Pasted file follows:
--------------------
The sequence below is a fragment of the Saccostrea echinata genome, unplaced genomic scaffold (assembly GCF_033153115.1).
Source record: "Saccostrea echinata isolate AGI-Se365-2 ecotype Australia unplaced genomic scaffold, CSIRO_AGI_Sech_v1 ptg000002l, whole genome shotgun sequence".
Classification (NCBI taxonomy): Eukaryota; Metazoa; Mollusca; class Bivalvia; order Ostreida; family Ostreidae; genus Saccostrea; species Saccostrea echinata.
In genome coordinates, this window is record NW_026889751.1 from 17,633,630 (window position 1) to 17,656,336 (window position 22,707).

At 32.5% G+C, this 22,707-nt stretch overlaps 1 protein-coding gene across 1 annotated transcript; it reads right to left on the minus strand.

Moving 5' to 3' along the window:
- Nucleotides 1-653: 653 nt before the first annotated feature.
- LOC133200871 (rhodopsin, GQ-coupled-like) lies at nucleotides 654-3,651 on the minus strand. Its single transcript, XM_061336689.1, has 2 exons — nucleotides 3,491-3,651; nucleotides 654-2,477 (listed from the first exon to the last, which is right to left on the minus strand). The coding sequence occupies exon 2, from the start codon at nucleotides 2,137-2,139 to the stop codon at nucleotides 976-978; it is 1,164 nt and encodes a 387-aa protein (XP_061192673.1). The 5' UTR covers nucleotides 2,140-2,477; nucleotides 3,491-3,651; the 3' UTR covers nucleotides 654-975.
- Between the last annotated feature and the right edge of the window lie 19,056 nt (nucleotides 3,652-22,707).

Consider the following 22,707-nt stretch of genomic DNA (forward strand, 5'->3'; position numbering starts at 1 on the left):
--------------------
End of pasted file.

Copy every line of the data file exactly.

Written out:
The sequence below is a fragment of the Saccostrea echinata genome, unplaced genomic scaffold (assembly GCF_033153115.1).
Source record: "Saccostrea echinata isolate AGI-Se365-2 ecotype Australia unplaced genomic scaffold, CSIRO_AGI_Sech_v1 ptg000002l, whole genome shotgun sequence".
Classification (NCBI taxonomy): Eukaryota; Metazoa; Mollusca; class Bivalvia; order Ostreida; family Ostreidae; genus Saccostrea; species Saccostrea echinata.
In genome coordinates, this window is record NW_026889751.1 from 17,633,630 (window position 1) to 17,656,336 (window position 22,707).

At 32.5% G+C, this 22,707-nt stretch overlaps 1 protein-coding gene across 1 annotated transcript; it reads right to left on the minus strand.

Moving 5' to 3' along the window:
- Nucleotides 1-653: 653 nt before the first annotated feature.
- LOC133200871 (rhodopsin, GQ-coupled-like) lies at nucleotides 654-3,651 on the minus strand. Its single transcript, XM_061336689.1, has 2 exons — nucleotides 3,491-3,651; nucleotides 654-2,477 (listed from the first exon to the last, which is right to left on the minus strand). The coding sequence occupies exon 2, from the start codon at nucleotides 2,137-2,139 to the stop codon at nucleotides 976-978; it is 1,164 nt and encodes a 387-aa protein (XP_061192673.1). The 5' UTR covers nucleotides 2,140-2,477; nucleotides 3,491-3,651; the 3' UTR covers nucleotides 654-975.
- Between the last annotated feature and the right edge of the window lie 19,056 nt (nucleotides 3,652-22,707).

Consider the following 22,707-nt stretch of genomic DNA (forward strand, 5'->3'; position numbering starts at 1 on the left):